Well, the other night I dreamt of Peter.  He was as annoying as usual.  I dreamt I was living in my old apartment (which I left in 2000) and Peter was visiting me there.  I was telling him that I had to move out and back with my Mom.  He seemed fascinated by the news and wanted me to explain my reasons for moving.  Of course, now that I'm awake I know that Peter must've been amazed at my stupidity (I moved back with my Mom when I got back from the UK in 2005).  He then wanted to go shopping (?) but didn't have any money with him (just like real life boyfriends.)  Unfortunately, I didn't have any money, either.  I told him I'd go home, get some cash and be right back.  Of course, I got lost on the way because of new construction in the apartment complex.

Peter eventually found me and bitched at me for leaving him stranded and looking like an idiot in the shop. However, since he was Peter Gabriel, he got the stuff he wanted anyway although he didn't have to pay for it.  I tried to explain that I'd gotten lost and wasn't it odd that the landlord didn't let his tenants know that he was making major renovations today?

Peter then blinked as if I'd sprouted another head (it being a dream that could have been possible) and then he lead me into a small closet-like room.  He then said, "Talk  to me like I was Jeremy Brett."

That was when I  knew I was dreaming.  More for hearing the "talk to me part" than  for the "like Jeremy Brett" part. 

Saturday, December 28, 2013

Strange Trend of Running Marathons and Not Sleeping

"How long can you go without sleep?"
"Two weeks.  But you have to keep dancing."  -- M*A*S*H

A Kiwi made headlines around the world this December when she ran 311 miles (486 K) in just over 86 hours -- continuously.  Which means she didn't sleep for more than 3 days.  Kim Allen did the major marathon in order to raise money for New Zealand Spinal Trust.  She raised over $7000 (although her goal was $8000 -- that and completing the marathon.)  Although this seems to be a world record, the run was not officially observed by Guinness World Records, so it will probably never be an "official" world record.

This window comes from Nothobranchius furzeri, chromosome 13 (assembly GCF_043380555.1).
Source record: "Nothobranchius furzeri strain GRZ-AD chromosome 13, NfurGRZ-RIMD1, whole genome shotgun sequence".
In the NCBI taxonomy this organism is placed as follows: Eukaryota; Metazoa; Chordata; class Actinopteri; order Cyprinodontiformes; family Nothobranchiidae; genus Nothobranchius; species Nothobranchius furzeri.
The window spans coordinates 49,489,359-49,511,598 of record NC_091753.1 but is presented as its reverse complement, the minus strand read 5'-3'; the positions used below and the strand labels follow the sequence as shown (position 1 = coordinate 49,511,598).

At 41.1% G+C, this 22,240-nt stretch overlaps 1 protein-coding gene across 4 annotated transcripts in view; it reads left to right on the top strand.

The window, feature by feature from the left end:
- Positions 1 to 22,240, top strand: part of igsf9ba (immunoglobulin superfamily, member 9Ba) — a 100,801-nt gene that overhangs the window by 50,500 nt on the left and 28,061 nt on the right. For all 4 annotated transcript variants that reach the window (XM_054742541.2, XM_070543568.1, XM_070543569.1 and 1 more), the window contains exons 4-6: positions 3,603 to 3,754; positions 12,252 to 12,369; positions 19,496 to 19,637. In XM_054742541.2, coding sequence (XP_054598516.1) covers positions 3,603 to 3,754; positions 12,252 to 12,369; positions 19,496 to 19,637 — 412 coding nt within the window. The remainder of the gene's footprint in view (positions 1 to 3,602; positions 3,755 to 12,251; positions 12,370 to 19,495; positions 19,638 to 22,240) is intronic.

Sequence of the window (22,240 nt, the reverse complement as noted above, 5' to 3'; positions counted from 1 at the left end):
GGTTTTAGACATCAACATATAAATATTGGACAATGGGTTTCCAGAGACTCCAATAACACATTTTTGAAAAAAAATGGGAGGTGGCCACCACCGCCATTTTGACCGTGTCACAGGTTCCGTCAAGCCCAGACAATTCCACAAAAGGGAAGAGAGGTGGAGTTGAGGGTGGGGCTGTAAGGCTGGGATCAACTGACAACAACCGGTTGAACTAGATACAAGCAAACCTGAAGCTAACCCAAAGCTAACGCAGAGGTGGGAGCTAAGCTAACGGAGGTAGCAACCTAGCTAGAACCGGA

Decades ago, the trend was for marathon dancing contests, which you would have to do without sleep.  Why did they do it?  To win chunks of cash.  And because the contests were there.  Fortunately, they have since lost favor.

However, there is a trend in  extreme sports called ultramarathons.  These are like Kim Allen's run, where you run an incredibly daunting stretch of road for multiple days.  These runs are usually for charity.  Another runner who recently completed an ultramarathon is Adam Scully-Power, who ran 163 miles to raise money for victims of the Boston Marathon bombing tragedy.  He not only lost two days of sleep, but also 50 pounds.

The most famous ultra marathon runner is Californian Dean Karnazes, who apparently can run for days without sleep in all kinds of weather.  he says lack of sleep is the biggest problem he faces.  He has even "sleep ran" and hallucinated while running.

This is the big danger of going without sleep for days.  You will hallucinate.  You also mess up your health.  Lack of regular sleep not only makes you hallucinate, you also:

  • will be more prone to accidents
  • impairs your judgment
  • increases your risk of contracting disease
  • can interfere with your body's normal metabolism, so you might wind up gaining weight 
  • can make you temporarily impotent.